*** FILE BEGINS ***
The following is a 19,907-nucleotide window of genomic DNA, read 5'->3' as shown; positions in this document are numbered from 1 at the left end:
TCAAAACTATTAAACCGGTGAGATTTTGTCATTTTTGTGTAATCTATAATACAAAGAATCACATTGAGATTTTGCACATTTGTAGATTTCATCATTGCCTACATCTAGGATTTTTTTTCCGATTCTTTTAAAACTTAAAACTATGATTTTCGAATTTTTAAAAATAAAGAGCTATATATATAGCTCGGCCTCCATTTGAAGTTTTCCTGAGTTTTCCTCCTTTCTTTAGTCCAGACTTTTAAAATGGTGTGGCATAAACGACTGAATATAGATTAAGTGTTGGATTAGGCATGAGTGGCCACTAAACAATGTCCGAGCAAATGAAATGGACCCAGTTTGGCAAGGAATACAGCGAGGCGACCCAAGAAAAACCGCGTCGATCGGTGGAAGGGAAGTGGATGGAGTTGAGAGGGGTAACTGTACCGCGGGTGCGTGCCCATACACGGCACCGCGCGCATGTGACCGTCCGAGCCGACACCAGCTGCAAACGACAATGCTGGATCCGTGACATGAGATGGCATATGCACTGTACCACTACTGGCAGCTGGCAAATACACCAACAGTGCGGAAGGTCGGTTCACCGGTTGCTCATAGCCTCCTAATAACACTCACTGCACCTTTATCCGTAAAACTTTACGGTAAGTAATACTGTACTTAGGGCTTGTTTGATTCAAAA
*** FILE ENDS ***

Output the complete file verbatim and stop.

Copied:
The following is a 19,907-nucleotide window of genomic DNA, read 5'->3' as shown; positions in this document are numbered from 1 at the left end:
TCAAAACTATTAAACCGGTGAGATTTTGTCATTTTTGTGTAATCTATAATACAAAGAATCACATTGAGATTTTGCACATTTGTAGATTTCATCATTGCCTACATCTAGGATTTTTTTTCCGATTCTTTTAAAACTTAAAACTATGATTTTCGAATTTTTAAAAATAAAGAGCTATATATATAGCTCGGCCTCCATTTGAAGTTTTCCTGAGTTTTCCTCCTTTCTTTAGTCCAGACTTTTAAAATGGTGTGGCATAAACGACTGAATATAGATTAAGTGTTGGATTAGGCATGAGTGGCCACTAAACAATGTCCGAGCAAATGAAATGGACCCAGTTTGGCAAGGAATACAGCGAGGCGACCCAAGAAAAACCGCGTCGATCGGTGGAAGGGAAGTGGATGGAGTTGAGAGGGGTAACTGTACCGCGGGTGCGTGCCCATACACGGCACCGCGCGCATGTGACCGTCCGAGCCGACACCAGCTGCAAACGACAATGCTGGATCCGTGACATGAGATGGCATATGCACTGTACCACTACTGGCAGCTGGCAAATACACCAACAGTGCGGAAGGTCGGTTCACCGGTTGCTCATAGCCTCCTAATAACACTCACTGCACCTTTATCCGTAAAACTTTACGGTAAGTAATACTGTACTTAGGGCTTGTTTGATTCAAAA